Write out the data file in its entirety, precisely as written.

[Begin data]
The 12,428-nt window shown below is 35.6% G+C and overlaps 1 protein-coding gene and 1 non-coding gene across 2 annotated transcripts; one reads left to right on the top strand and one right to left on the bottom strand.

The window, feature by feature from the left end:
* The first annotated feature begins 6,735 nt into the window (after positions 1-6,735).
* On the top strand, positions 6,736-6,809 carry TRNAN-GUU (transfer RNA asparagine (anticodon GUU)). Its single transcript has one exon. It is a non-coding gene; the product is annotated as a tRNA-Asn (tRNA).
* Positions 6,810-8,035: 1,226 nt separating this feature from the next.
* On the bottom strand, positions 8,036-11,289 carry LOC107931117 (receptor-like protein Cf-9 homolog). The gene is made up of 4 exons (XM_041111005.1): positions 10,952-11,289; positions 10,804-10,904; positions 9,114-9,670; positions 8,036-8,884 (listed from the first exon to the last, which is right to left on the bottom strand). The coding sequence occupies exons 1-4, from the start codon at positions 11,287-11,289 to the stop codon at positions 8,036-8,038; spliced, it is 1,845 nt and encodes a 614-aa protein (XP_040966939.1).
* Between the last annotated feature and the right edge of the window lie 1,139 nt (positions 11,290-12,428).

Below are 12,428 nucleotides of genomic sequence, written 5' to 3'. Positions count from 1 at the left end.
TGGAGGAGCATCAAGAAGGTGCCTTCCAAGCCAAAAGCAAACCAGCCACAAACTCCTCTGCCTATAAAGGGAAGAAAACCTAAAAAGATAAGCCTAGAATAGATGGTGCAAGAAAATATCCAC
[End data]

The 12,428-nt window shown below is 35.6% G+C and overlaps 1 protein-coding gene and 1 non-coding gene across 2 annotated transcripts; one reads left to right on the top strand and one right to left on the bottom strand.

The window, feature by feature from the left end:
* The first annotated feature begins 6,735 nt into the window (after positions 1-6,735).
* On the top strand, positions 6,736-6,809 carry TRNAN-GUU (transfer RNA asparagine (anticodon GUU)). Its single transcript has one exon. It is a non-coding gene; the product is annotated as a tRNA-Asn (tRNA).
* Positions 6,810-8,035: 1,226 nt separating this feature from the next.
* On the bottom strand, positions 8,036-11,289 carry LOC107931117 (receptor-like protein Cf-9 homolog). The gene is made up of 4 exons (XM_041111005.1): positions 10,952-11,289; positions 10,804-10,904; positions 9,114-9,670; positions 8,036-8,884 (listed from the first exon to the last, which is right to left on the bottom strand). The coding sequence occupies exons 1-4, from the start codon at positions 11,287-11,289 to the stop codon at positions 8,036-8,038; spliced, it is 1,845 nt and encodes a 614-aa protein (XP_040966939.1).
* Between the last annotated feature and the right edge of the window lie 1,139 nt (positions 11,290-12,428).

Below are 12,428 nucleotides of genomic sequence, written 5' to 3'. Positions count from 1 at the left end.
TGGAGGAGCATCAAGAAGGTGCCTTCCAAGCCAAAAGCAAACCAGCCACAAACTCCTCTGCCTATAAAGGGAAGAAAACCTAAAAAGATAAGCCTAGAATAGATGGTGCAAGAAAATATCCAC